Feeds and notifications. Newsletters, RSS, email updates, social media notifications. All these are attention wasters if we fail to manage them efficiently. Limit your subscriptions to a few essential ones, the ones that are really related to a particular interest. Set a fixed time to consume such information and silence all non-critical notifications. This way, you won’t be thinking about it all day long or be distracted every 5 minutes. And by doing so, you will be able to focus your attention on other important matters.
People. Others can become one of the worst attention wasters we could imagine. There are people who are particularly good at it. Be conscious about those who demand your attention on a daily basis and evaluate if they have valid reason to do so.
Be brief. This one was a big challenge for me. I’m the guy who writes a 1,500 words email to say something that can be summarized in two short paragraphs or that would be resolved in two minutes over the phone. Sometimes we become our own attention wasters, spending time and effort unnecessarily. Changing our own attention waste habits can take some work and its fair share of effort, but it worth it.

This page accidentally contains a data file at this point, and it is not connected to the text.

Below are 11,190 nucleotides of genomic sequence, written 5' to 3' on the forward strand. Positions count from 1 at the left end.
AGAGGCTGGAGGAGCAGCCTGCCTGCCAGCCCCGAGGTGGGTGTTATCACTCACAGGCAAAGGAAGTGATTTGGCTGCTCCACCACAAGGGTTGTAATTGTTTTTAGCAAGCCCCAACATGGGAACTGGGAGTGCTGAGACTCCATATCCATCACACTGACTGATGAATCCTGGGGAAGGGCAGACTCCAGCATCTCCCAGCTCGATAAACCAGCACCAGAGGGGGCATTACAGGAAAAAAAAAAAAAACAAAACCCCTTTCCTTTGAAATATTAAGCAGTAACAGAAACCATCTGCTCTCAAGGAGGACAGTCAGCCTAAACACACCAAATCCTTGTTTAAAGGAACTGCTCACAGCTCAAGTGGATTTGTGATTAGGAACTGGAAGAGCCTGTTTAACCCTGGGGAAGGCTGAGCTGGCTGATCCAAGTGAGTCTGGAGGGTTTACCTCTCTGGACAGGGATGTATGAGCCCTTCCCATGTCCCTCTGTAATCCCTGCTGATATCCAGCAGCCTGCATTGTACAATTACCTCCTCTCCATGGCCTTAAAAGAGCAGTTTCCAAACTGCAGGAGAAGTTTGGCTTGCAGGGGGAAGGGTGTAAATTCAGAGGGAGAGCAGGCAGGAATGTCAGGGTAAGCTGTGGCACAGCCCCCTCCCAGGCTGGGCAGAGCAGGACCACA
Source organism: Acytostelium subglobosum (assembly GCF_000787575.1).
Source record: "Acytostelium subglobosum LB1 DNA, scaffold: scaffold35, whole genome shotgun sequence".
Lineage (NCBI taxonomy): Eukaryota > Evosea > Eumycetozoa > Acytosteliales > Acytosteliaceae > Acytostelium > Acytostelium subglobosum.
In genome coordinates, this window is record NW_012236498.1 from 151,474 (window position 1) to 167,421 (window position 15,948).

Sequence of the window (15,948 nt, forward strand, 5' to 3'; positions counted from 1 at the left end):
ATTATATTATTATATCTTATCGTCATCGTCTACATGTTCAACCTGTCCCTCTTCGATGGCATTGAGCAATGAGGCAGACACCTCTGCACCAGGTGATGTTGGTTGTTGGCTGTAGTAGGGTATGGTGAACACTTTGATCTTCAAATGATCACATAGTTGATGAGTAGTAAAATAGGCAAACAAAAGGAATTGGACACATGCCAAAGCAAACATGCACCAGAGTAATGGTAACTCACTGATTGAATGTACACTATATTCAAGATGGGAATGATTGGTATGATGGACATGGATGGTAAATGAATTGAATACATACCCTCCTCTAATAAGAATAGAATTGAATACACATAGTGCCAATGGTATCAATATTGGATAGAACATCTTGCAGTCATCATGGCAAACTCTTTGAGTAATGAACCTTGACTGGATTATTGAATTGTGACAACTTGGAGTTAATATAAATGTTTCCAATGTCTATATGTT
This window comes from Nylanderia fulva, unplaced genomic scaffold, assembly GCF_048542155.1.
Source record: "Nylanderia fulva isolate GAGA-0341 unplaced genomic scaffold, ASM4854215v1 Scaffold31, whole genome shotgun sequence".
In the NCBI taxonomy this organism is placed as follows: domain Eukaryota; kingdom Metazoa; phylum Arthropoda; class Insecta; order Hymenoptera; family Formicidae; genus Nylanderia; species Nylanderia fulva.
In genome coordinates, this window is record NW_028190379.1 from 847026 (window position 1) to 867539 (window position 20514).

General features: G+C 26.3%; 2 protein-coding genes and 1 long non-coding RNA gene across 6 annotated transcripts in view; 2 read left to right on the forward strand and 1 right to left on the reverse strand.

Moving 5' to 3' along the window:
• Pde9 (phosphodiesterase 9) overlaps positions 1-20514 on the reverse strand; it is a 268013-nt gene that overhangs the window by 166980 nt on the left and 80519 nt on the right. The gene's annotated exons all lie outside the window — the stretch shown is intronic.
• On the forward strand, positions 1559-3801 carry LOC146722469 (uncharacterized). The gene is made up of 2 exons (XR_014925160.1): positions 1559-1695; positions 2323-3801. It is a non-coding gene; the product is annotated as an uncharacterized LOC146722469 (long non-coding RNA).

Pay attention to your surroundings. When we realize the power of selective attention, and the effects of spending too much of it on unwanted or irrelevant factors, we get better at realizing the things in our daily lives that steal our attention needlessly. Pay attention to your daily habits and cut out those you don’t contribute to your wellbeing.
One Step at the Time
When we pay attention to negative or irrelevant factors for so long, they tend to become patterns in our subconscious. We no longer just watch the news; we expect the increases in crime rates, the accidents and the natural disasters. When we hand out our attention to attention wasters for an extended period of time, it becomes increasingly harder to reclaim it back. This soon becomes a negative loop.
In order to break free from attention wasters, it’s better to tackle one at the time. When we try to give up all of them at the same time, the chances we fail are greater.
But the choice must be made anyway. Otherwise, our lives end up revolving around things that contribute very little to our personal development, but can make a great deal of damage to our wellbeing.